The cytological response to the ingestion of tubercle bacilli by cultured mouse peritoneal macrophages has been studied by electron microscopy. Methods included a quantitative assessment based on systematic surveying of cell profiles, and of phagosomes and their contained bacteria, encountered in thin sections; classification of the sectioned bacteria into visibly damaged and apparently intact categories; prelabeling of dense granules (secondary lysosomes) with ferritin as an aid to identifying the occurrence and frequency of phagosome-lysosome fusion; and monitoring of bacterial growth and viability by light microscopy and cultural counts. The situations studied were as follows: progressive infection with the multiplying virulent strain H37Rv; ingestion of the same strain previously inactivated by gamma radiation; infection with an attenuated strain (BCG); and a stabilized virulent infection induced by the surfactant Macrocyclon.
In the bacterial suspensions used routinely for inoculation, about half the bacilli were viable, matching closely the proportions of intact and damaged organisms identified with the electron microscope. In the inoculated macrophages, some phagosomes containing intact bacilli and others containing damaged bacilli were always to be found; but the proportion of organisms scored as damaged increased, and that of intact organisms decreased, in situations where the population as a whole had been rendered nonviable before inoculation, or where they became so intracellularly as in the late stages of a BCG infection.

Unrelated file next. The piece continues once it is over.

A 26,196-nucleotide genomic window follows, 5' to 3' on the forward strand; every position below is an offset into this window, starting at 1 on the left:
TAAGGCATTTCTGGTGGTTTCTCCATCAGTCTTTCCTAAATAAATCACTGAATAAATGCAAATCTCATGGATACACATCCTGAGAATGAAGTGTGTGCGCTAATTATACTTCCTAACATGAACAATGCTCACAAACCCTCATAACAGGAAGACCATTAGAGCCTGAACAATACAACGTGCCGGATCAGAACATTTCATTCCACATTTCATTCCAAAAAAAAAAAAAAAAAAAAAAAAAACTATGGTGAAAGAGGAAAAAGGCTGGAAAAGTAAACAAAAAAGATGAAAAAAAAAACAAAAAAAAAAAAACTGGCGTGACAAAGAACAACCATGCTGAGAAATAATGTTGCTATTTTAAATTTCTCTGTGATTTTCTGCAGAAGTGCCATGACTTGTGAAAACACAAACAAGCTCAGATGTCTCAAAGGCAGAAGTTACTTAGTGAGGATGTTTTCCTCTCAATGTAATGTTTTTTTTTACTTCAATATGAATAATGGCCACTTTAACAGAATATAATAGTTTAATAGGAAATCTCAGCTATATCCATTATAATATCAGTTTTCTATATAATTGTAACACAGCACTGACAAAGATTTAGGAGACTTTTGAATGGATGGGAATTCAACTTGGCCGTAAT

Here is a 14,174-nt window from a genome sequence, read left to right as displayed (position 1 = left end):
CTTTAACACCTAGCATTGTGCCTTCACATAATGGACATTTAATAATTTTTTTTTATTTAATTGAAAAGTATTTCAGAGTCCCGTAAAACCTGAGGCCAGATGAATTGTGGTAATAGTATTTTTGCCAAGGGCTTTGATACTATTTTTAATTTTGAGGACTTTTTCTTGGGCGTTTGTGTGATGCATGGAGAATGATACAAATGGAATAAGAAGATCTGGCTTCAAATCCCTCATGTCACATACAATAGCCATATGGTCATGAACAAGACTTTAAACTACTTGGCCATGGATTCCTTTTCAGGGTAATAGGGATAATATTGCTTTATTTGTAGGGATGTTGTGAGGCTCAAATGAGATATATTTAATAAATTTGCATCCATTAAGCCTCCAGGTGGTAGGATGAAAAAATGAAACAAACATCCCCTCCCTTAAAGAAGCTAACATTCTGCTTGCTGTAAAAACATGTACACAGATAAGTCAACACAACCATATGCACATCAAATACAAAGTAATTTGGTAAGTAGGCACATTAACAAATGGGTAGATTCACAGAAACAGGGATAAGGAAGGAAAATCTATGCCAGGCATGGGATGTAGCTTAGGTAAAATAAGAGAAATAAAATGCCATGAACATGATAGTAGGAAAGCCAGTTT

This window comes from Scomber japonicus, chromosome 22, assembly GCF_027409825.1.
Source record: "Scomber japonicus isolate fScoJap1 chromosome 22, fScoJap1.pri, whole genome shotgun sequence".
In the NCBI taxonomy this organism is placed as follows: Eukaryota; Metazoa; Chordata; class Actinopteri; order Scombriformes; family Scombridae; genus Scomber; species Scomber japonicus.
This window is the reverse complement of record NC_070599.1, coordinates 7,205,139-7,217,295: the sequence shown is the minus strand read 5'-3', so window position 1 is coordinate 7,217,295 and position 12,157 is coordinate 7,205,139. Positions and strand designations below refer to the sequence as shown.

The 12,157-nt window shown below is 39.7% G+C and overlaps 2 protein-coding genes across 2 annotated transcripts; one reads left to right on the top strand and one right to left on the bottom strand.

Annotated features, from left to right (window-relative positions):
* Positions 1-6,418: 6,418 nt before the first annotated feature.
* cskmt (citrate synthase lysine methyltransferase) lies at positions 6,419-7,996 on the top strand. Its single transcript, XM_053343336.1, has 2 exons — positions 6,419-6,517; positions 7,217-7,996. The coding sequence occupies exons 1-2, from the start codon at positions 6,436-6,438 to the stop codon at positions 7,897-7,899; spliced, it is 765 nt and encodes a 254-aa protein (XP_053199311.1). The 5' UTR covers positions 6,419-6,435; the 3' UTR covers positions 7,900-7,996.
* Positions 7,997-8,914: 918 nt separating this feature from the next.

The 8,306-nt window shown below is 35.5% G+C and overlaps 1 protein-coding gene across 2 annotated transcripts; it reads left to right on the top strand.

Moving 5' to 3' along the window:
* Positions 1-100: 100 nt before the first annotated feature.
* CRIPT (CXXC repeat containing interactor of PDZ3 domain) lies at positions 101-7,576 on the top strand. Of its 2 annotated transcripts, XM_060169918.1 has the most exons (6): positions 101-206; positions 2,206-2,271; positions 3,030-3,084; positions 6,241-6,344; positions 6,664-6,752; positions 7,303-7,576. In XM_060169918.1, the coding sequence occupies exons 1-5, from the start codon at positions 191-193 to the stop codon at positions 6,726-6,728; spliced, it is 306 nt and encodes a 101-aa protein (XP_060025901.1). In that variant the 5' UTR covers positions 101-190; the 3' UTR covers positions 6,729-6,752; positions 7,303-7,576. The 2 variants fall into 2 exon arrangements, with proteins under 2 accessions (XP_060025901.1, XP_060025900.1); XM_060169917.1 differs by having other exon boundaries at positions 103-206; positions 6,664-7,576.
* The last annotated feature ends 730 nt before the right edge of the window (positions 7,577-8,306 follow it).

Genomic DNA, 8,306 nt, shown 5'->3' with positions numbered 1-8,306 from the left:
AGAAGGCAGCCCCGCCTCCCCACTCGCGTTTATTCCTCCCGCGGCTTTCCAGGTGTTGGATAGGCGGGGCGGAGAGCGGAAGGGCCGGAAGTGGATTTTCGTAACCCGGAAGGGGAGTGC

Evidence of fusion of ferritin-marked lysosomes with some bacterium-containing phagosomes was obtained in all experiments, but a significant difference was regularly observed according to whether the bacilli were damaged or intact. Virtually all phagosomes containing damaged bacilli showed signs of fusion; but when many phagosomes were present containing apparently intact organisms (as with actively multiplying strain H37Rv or with this strain held at a steady level of viability by Macrocyclon, and also with strain BCG at an early stage of that infection), signs of fusion of lysosomes with these phagosomes were infrequent.
From these findings it is inferred that intracellular survival of M. tuberculosis in cultured macrophages is associated with a tendency to nonfusion of dense granules with the phagosome, thus avoiding direct exposure of the bacilli to the contents of these organelles. It is suggested, further, that fusion of dense granules with the phagosome, leading to digestion, is determined by recognition of the bacillus as nonviable. The possibility is discussed that the cytological response to different mycobacterial infections may reflect differences of a basic nature between facultative and obligate intracellular parasitism.